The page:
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When Did Jesus Become Sinless?

I recently received a question from a blog member about when it was in the Christian tradition that Jesus came to be thought of as “perfect,” without sin.   I feel no great need to answer the question myself because my friend and occasional guest blog poster Jeffery Siker, long-time professor of New Testament at Loyola Marymount University, has written an entire book on the topic.   And so I asked him to prepare some blogposts, and here’s the first one.

For what it’s worth, he and I both liked very much the title he wanted for the book, Jesus the Perfect Sinner; but, as often happens, the publisher went with something less scintillating: Jesus, Sin, and Perfection in Early Christianity. But the cover of the book is to die for. He has also written Liquid Scripture: The Bible in the Digital World and Homosexuality and Religion: An Encyclopedia.

 

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Jesus and Sinlessness

 

How and when did Jesus come to be viewed as sinless in earliest Christianity?   Surprisingly, this question has received scant attention from NT scholars over the years.  For this reason I wrote Jesus, Sin, and Perfection in Early Christianity (New York: Cambridge, 2015), which explores early Christian understandings of Jesus in connection with sin, especially in light of Jesus’ death and subsequent belief that God had raised him from the dead.

Several passages in the New Testament make it plain that the common view among early Christians was that Jesus was (as Hebrews 4:15 puts it) “one who in every respect has been tested as we are, yet without sin.”  This same conviction that Jesus was perfectly sinless can be found in Paul (2 Cor 5:21 – “for our sake he [God] made him [Jesus] to be sin who knew no sin”), 1 Peter (2:22, echoing Isaiah 53:9 – “he committed no sin”), 1 John (3:5, “in him there is no sin), and the Gospel of John (8:46, “Which of you convicts me of sin?”).

And yet, at the same time, there is plenty of evidence that shows …

To see the rest of this post, you’ll need to be either to be sinless or a member of the blog.  Or both.  Joining is actually the easier option.  And won’t cost much.  That’s what I’d suggest.

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Comments

  1. tompicard
    tompicard  May 16, 2019

    Also

    ‘sinlessness’ in relationship to Jesus preaching that the Kingdom of God is imminent,

    Is the Kingdom equivalent to the nation where all citizns are ‘sinless’ ?
    or is it something beyond that ( according to Jesus’ ministry) – like no sickness, no death, no more births of children?

  2. Avatar
    anthonygale  May 18, 2019

    Preface: I realize you didn’t write this post, but if I’m not mistaken you’ve expressed a similar view.

    When you suggest early Christians reviewed the Hebrew scriptures in light of their new understanding of Jesus, just who were these Christians and how early was this happening? I ask because consensus seems to be the earliest followers of Jesus were illiterate. How could they have reviewed the scriptures? Perhaps they had a knowledge of them (not sure that is a safe assumption any more than assuming modern Christians know the New Testament), but how could they have done a detailed reanalysis? Certainly literate Christians could have done so, but how far removed would they be from the original followers of Jesus? Unless the original followers of Jesus consulted literate people to scour the scriptures for them, I don’t see how anything they believed could be based on a scouring of scripture. I suppose Paul is worth a mention. He was an early literate Christian who is said to have met the apostles. He wasn’t an eyewitness though.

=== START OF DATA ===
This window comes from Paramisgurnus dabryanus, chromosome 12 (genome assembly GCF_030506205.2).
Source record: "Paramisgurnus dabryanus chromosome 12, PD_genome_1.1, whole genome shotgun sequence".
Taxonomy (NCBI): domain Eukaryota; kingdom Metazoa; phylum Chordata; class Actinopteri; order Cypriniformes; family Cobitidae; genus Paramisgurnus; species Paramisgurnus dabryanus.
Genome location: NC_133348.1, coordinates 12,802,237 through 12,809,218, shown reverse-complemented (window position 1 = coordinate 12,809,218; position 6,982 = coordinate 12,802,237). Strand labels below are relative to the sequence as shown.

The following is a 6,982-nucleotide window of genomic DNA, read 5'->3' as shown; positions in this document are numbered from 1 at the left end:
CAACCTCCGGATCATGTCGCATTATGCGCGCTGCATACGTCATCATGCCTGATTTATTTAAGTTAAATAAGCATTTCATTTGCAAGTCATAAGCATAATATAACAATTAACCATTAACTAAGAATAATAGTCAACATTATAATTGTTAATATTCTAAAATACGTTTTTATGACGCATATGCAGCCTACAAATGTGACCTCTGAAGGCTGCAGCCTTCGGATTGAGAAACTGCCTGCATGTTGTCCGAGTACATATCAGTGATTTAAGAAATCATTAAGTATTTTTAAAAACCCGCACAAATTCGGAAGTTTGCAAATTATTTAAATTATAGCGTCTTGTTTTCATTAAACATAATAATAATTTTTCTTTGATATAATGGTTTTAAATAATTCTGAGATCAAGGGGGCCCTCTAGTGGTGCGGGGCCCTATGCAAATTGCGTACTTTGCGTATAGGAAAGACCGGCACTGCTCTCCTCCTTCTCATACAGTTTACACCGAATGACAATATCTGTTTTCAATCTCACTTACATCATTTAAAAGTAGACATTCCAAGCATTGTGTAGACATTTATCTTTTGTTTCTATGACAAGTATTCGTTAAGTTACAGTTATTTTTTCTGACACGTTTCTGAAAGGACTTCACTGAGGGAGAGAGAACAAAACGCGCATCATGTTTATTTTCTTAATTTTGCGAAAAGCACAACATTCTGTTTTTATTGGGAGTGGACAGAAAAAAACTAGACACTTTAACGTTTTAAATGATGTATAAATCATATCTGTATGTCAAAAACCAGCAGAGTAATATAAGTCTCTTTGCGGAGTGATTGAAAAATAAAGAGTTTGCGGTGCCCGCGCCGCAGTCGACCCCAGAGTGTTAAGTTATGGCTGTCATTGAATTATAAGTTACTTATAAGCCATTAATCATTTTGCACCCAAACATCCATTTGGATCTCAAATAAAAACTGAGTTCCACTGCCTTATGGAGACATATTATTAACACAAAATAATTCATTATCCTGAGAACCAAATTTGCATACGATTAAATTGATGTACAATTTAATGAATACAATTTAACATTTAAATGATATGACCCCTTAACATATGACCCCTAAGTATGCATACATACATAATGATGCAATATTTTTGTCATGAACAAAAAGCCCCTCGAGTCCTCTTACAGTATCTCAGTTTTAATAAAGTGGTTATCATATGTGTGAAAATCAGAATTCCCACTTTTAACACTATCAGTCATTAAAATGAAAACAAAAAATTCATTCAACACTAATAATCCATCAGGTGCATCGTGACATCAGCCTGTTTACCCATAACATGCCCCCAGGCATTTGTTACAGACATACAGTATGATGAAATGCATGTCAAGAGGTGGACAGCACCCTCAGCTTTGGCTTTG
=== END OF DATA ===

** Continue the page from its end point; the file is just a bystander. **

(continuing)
If I have one question, it would be: Are any of the beliefs, based on a scouring and reanalysis of scripture as written in the gospels, likely to have come from the followers who knew Jesus in his lifetime?

  3. Avatar
    Gary  May 19, 2019

    Acts 21 describes the events of the Council of Jerusalem in circa 48 CE. Rumors have spread among the Jews that Paul is preaching that the Law has been abolished; that Jews no longer needed to circumcise their children, eat kosher, or follow the Law of Moses. James and the Jerusalem church want Paul to prove these rumors false. They order him to go to the Temple and make an animal sacrifice for sins.

    Isn’t this evidence that the idea of Jesus’ death being an atonement for sin probably came from Paul (and later the anonymous author of John), and not from the original followers and the family of Jesus?

  4. Avatar
    Brand3000  October 26, 2019

    Dr. Ehrman,

    What do you think is a good analogy for the “Holy Spirit”? In reading Romans it seems Paul at one point is basically talking about our conscience…

    • Bart
      Bart  October 27, 2019

      He is almost certainly referring to God’s actual Spirit come down among the believers, based on all sorts of traditions originating in the OT, starting with Genesis 1; I’m pretty sure he’s not talking about ones’ own conscience, which can be defiled for him, but the “Holy” Spirit, from God.

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